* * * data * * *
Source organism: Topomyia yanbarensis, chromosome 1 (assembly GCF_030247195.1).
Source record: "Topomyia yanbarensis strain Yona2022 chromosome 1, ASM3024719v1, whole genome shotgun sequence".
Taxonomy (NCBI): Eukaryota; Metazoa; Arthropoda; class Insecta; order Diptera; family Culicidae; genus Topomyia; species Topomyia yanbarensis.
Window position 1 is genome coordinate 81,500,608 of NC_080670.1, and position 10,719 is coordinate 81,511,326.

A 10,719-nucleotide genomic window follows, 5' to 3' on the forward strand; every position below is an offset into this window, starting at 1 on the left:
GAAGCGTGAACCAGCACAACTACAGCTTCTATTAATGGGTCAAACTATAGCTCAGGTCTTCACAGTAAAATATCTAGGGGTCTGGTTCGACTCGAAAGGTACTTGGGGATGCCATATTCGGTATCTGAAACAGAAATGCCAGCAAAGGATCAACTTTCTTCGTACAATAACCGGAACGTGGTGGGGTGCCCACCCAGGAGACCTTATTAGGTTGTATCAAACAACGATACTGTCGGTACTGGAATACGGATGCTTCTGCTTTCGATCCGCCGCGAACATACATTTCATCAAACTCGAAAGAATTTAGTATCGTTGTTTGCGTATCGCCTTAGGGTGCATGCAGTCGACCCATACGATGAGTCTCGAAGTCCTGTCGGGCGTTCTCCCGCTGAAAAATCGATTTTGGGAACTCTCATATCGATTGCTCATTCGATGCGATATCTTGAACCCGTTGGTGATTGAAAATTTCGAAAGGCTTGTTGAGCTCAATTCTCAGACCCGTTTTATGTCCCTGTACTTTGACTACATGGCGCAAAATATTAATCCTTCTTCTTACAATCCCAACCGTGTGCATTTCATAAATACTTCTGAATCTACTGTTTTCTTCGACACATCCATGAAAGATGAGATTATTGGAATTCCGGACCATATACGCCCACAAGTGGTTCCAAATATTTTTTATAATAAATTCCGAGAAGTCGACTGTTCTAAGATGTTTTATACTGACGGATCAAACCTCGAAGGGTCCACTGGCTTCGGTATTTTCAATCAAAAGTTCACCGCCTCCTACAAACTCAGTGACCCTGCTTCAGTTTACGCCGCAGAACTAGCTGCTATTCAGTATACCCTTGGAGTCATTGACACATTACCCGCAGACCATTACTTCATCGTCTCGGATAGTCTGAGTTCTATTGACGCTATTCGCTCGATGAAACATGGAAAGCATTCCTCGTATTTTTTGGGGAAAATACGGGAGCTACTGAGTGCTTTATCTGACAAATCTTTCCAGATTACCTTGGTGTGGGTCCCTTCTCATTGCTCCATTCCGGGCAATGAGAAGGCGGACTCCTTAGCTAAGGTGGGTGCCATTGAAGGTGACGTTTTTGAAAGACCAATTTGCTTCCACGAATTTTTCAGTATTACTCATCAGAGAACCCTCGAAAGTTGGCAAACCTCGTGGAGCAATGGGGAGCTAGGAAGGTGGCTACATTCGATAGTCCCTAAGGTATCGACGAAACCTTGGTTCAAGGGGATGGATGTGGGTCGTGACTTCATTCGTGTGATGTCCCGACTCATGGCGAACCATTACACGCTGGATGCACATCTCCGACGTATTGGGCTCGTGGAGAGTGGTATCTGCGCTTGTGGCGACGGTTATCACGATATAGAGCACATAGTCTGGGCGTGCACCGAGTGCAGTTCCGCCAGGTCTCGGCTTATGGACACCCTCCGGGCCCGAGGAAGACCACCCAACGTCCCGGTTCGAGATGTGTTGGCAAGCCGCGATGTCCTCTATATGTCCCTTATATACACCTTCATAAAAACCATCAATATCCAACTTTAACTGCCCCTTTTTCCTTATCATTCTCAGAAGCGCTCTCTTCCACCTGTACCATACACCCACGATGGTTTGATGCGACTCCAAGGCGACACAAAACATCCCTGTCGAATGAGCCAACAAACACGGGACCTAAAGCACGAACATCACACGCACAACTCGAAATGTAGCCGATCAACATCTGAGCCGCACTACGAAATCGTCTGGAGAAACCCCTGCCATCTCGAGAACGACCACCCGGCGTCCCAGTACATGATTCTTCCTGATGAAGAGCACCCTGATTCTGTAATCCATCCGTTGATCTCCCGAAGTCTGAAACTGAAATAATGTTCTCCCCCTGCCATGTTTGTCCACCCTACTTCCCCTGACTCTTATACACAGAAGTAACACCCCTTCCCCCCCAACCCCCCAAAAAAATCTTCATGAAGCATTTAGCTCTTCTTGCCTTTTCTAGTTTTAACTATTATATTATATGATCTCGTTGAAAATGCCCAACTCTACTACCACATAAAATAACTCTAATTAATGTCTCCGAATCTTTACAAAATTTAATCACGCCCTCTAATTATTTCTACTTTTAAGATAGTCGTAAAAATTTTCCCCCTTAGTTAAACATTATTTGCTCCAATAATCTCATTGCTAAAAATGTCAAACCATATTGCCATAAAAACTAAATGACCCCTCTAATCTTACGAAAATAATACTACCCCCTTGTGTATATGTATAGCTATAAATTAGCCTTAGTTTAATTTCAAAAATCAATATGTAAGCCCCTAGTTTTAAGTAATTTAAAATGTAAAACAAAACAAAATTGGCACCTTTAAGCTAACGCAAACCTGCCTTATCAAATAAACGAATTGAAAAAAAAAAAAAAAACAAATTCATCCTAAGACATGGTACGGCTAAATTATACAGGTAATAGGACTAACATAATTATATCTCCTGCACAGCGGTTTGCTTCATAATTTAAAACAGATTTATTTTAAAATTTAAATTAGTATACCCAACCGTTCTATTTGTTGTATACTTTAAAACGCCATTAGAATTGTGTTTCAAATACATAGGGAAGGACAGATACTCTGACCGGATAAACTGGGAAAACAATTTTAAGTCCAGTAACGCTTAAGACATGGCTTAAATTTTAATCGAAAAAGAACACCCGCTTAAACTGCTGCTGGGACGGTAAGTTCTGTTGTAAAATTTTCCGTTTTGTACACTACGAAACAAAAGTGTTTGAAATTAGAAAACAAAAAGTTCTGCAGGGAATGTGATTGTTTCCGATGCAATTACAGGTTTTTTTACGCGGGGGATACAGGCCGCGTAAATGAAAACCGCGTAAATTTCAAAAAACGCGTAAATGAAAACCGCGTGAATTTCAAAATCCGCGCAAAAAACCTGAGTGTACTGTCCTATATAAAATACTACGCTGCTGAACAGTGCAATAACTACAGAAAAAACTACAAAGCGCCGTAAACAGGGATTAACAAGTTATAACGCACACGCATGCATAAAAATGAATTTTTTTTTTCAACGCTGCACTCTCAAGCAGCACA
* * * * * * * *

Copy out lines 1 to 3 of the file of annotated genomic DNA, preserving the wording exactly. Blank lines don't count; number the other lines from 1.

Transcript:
Source organism: Topomyia yanbarensis, chromosome 1 (assembly GCF_030247195.1).
Source record: "Topomyia yanbarensis strain Yona2022 chromosome 1, ASM3024719v1, whole genome shotgun sequence".
Taxonomy (NCBI): Eukaryota; Metazoa; Arthropoda; class Insecta; order Diptera; family Culicidae; genus Topomyia; species Topomyia yanbarensis.